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Unraveling The Secrets Of Subatomic Particle Interactions
July 12, 2018

Supercomputers have the power to unlock the secrets of subatomic particles that are hidden deep inside everyday matter. But they can’t do it on their own: They require experts to use their knowledge of the theory subatomic to set up the problems to be calculated and provide insight into the results.


Raul Briceño, a Jefferson Lab jointly appointed assistant professor at Old Dominion University, has been awarded a DOE Early Career Award, as he develops and implements a first-of-its-kind universal framework for supercomputers to unravel the secrets of subatomic particles and how they interact. Credit: DOE's Jefferson Lab.

Raul Briceño, a Jefferson Lab jointly appointed assistant professor at Old Dominion University (ODU), has been awarded a DOE Early Career Award to do just that, as he develops and implements a first-of-its-kind universal framework for these studies.

“It is quite exciting to receive this award. This will give a big push forward to my research as I settle into faculty life at Old Dominion University,” he said. Prof. Briceño was a postdoctoral fellow and then the Nathan Isgur Research Fellow at the U.S. Department of Energy’s Thomas Jefferson National Accelerator Facility until his recent joint appointment with Jefferson Lab and ODU.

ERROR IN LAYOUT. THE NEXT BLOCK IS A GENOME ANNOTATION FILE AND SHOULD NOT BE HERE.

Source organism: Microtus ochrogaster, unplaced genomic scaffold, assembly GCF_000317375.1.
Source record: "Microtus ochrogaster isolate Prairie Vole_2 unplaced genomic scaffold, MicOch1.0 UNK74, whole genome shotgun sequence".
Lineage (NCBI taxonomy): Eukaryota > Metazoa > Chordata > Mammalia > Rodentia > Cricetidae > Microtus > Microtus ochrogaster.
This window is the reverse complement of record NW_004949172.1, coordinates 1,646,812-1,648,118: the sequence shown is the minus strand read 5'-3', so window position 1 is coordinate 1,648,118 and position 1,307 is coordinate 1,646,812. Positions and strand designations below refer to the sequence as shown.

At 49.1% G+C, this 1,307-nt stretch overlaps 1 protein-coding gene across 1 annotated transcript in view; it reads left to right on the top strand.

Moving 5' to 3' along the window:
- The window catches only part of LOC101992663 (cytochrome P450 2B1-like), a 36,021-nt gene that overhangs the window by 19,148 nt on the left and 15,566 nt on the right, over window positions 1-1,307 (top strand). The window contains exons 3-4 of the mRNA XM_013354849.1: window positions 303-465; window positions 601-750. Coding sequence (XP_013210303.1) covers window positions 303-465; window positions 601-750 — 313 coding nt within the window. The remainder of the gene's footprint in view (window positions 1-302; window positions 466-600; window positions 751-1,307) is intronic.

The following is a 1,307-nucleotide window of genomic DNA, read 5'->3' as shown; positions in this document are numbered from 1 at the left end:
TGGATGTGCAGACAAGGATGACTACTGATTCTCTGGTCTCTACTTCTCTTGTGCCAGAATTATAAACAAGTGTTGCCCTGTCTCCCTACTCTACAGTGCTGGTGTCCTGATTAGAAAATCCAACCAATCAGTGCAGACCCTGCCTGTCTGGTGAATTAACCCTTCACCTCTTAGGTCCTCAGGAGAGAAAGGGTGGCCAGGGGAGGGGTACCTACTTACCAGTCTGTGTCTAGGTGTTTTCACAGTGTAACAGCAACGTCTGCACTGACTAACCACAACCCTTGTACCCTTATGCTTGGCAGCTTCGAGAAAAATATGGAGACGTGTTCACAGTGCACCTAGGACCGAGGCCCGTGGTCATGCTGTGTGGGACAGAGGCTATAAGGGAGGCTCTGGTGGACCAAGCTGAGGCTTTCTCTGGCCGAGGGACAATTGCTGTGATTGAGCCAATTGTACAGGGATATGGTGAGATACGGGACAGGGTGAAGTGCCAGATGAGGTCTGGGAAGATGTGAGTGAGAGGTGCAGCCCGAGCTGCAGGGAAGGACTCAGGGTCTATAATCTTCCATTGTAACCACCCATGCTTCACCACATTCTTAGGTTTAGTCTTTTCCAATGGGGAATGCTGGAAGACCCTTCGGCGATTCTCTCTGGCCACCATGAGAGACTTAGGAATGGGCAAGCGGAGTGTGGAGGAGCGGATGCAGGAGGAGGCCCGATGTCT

According to information, he plans to use supercomputers to study systems of particles built of more than one hadron. Hadrons are subatomic particles that are built from quarks bound together by the strong force. Hadrons include the protons and neutrons found in the nucleus of the atom, for instance.

These studies will take place through Quantum Chromodynamics. QCD is the theory of the strong interaction – the force that governs how subatomic particles are made. It describes the fundamental laws governing how the strong force binds quarks together to make hadrons.

He will also develop a theoretical and computational framework that will allow him and his colleagues to study the physics of how systems of hadrons should interact according to QCD. One goal he hopes to reach is a better understanding of how the strong force contributes to binding protons and neutrons into nuclei, especially in the complicated case of when there are three or more protons and neutrons bound together.

“Among many things, this will allow us to determine the force that may be responsible for approximately 30 percent of the binding energy of nuclei,” he explained. “Also, this will allow us to study highly excited resonances that are expected to be observed here with the Continuous Electron Beam Accelerator Facility at Jefferson Lab.”

The Continuous Electron Beam Accelerator Facility is a U.S. Department of Energy (DOE) Office of Science user facility.

As a university-based researcher, Prof. Briceño will receive a grant for at least $150,000 per year for the next five years for his project, titled “Multi-hadron systems via Lattice QCD.”


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